Mrs. Feinstein heads the Senate subcommittee that oversees the budget of the Interior Department, giving her substantial clout over that agency, which manages the government’s landholdings. Her intervention in the Mojave means it will be more difficult for California utilities to achieve a goal, set by the state, of obtaining a third of their electricity from renewable sources by 2020; projects in the monument area could have supplied a substantial portion of that power.

“This is arguably the best solar land in the world, and Senator Feinstein shouldn’t be allowed to take this land off the table without a proper and scientific environmental review,” said Robert F. Kennedy Jr., the environmentalist and a partner with a venture capital firm that invested in a solar developer called BrightSource Energy. In September, BrightSource canceled a large project in the monument area.

You can read the rest of the story here.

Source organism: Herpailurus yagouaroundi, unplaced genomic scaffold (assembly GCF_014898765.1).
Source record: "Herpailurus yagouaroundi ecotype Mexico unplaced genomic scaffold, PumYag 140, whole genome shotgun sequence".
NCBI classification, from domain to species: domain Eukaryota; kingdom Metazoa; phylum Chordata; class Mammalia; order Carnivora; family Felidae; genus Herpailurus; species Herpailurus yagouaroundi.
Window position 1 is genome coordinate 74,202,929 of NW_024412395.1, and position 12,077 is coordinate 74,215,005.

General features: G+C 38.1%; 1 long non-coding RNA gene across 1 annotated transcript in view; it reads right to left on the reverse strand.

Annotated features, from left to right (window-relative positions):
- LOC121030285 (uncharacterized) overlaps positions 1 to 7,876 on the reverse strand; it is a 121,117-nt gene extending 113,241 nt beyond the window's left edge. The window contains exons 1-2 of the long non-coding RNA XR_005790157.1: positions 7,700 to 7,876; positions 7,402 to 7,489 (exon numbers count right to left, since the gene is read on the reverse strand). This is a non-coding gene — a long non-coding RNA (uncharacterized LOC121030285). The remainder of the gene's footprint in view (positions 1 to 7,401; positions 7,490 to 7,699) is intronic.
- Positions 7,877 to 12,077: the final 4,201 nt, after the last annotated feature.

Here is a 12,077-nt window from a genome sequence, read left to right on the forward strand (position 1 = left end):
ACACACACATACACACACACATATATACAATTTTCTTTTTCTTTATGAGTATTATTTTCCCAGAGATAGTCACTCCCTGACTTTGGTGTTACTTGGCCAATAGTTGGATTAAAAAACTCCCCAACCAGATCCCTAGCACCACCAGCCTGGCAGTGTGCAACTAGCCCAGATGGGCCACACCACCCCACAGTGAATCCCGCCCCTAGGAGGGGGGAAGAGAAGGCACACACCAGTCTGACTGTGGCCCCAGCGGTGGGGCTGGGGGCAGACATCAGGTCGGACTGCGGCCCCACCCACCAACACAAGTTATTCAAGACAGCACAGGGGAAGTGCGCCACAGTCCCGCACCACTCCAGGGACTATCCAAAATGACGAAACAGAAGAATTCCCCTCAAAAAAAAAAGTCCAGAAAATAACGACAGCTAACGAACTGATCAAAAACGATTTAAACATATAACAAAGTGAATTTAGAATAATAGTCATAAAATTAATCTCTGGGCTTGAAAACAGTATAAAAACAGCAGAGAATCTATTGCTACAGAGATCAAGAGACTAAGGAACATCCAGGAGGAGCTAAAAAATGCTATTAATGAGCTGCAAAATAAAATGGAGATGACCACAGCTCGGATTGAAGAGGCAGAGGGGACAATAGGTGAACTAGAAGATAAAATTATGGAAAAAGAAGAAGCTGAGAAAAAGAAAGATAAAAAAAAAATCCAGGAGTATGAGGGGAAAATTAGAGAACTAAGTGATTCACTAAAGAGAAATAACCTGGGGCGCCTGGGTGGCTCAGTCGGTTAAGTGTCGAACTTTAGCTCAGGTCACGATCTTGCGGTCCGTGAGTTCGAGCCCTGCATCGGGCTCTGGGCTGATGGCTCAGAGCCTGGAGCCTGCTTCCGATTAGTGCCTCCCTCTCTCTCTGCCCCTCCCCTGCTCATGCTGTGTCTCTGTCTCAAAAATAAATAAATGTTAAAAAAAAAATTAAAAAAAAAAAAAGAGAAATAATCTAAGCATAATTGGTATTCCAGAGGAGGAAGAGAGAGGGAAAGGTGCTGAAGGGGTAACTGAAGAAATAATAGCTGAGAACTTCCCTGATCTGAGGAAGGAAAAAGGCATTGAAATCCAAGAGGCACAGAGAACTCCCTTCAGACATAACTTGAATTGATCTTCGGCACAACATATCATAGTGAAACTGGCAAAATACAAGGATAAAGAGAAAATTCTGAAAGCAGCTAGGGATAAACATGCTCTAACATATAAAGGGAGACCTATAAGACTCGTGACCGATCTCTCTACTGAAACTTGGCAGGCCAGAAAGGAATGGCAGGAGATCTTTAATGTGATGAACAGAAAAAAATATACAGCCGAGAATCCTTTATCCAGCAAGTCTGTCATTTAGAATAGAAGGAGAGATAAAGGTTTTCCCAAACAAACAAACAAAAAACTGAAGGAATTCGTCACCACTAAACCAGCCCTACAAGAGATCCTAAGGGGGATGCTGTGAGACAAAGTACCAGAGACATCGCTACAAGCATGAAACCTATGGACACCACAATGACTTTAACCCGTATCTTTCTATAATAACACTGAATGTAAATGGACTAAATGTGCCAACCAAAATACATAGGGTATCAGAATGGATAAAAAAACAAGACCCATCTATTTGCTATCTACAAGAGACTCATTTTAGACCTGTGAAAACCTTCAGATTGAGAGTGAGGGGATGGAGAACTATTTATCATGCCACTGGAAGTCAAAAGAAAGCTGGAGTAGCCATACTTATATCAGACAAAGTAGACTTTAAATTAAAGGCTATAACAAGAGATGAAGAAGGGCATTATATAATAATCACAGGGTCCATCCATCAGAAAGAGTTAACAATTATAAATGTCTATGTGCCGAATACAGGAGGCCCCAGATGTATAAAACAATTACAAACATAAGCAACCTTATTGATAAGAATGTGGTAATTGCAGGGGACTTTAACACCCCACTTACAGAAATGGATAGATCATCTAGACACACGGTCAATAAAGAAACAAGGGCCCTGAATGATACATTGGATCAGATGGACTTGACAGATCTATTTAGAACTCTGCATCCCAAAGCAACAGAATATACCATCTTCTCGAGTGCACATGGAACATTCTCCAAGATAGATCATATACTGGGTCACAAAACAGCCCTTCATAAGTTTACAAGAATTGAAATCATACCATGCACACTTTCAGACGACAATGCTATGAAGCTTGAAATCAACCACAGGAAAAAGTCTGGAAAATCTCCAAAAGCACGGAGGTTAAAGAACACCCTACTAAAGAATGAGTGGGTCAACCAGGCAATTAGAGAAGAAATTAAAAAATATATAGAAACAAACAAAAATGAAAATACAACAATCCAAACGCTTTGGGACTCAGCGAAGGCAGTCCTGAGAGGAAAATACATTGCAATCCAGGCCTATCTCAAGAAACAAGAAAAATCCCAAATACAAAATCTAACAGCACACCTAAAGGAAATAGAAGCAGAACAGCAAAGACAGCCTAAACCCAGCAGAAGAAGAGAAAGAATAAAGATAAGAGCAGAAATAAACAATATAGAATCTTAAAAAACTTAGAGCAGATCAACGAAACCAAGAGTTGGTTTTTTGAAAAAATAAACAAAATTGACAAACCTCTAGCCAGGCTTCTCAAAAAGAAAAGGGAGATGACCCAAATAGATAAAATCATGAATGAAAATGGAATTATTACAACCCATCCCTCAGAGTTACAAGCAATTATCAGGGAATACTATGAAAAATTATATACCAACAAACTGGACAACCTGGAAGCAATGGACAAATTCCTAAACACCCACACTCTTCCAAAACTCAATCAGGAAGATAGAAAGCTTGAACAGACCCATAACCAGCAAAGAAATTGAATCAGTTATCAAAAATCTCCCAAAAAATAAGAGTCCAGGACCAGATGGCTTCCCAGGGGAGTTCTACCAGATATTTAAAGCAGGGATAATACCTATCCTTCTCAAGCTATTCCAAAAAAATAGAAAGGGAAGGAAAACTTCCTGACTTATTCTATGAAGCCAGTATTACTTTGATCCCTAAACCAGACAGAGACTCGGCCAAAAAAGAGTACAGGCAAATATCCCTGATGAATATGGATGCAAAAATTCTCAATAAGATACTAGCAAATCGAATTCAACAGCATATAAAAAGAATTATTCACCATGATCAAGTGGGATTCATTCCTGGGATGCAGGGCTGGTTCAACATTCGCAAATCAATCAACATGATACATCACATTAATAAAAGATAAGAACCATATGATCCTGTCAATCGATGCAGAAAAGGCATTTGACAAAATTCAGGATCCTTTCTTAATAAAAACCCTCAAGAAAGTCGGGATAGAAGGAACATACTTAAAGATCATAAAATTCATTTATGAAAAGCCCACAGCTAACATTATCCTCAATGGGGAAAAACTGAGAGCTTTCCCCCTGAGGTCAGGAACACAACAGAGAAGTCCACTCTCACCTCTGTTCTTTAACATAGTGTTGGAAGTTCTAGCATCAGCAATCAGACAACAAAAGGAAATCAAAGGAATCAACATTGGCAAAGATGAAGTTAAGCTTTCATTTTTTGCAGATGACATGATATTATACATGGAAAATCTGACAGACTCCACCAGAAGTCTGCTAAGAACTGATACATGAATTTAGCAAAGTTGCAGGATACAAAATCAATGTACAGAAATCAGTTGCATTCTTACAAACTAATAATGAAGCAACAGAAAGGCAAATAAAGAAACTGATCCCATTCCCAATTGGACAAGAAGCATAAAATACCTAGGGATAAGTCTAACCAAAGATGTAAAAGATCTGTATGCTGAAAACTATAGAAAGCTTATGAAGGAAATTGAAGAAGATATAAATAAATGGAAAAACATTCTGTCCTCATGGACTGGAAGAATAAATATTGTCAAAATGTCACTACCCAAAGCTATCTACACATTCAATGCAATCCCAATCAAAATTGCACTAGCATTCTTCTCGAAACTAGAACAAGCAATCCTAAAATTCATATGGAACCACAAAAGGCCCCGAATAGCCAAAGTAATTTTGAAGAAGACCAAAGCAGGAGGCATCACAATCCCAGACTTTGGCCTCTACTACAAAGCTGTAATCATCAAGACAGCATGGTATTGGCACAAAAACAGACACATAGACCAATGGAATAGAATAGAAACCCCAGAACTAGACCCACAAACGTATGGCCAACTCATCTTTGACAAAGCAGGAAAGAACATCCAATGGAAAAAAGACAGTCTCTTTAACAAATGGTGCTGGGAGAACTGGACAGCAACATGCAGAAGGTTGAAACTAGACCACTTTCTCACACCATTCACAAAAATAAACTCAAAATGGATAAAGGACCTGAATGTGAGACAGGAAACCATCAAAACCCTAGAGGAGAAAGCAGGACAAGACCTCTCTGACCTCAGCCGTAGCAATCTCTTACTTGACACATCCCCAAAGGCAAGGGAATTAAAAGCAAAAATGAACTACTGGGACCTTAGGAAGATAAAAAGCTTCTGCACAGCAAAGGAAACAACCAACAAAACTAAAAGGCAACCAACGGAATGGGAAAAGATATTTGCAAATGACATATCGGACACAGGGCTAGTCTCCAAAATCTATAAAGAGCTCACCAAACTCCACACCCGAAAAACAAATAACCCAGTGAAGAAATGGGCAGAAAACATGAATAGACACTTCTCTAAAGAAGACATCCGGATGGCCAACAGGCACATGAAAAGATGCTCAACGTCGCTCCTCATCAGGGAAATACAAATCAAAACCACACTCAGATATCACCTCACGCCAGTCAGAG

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2009 Solar Decathlon

photo: Stefano Paltera/DOE

In my new Green State column on Grist (I’m stealing the above headline from Grist executive editor Russ Walker), I take a look at the state of green tech venture investing gleaned from a recent seminar at the University of California, Berkeley:

Silicon Valley is by nature an optimistic place. After all, inventing the carbon-free future and making boatloads of money along the way is fun. And even though California is slouching toward apocalyptic collapse these days, there’s always another innovation wave to ride.

So it’s always interesting to get a more-or-less unvarnished assessment of the state of green tech, as happened last week when a group of regulators, venture capitalists and entrepreneurs gathered at the University of California, Berkeley’s business school. They were there for the Cleantech Institute, one of those pricey, closed-door seminars for executives and government officials. (I was present to “facilitate.”)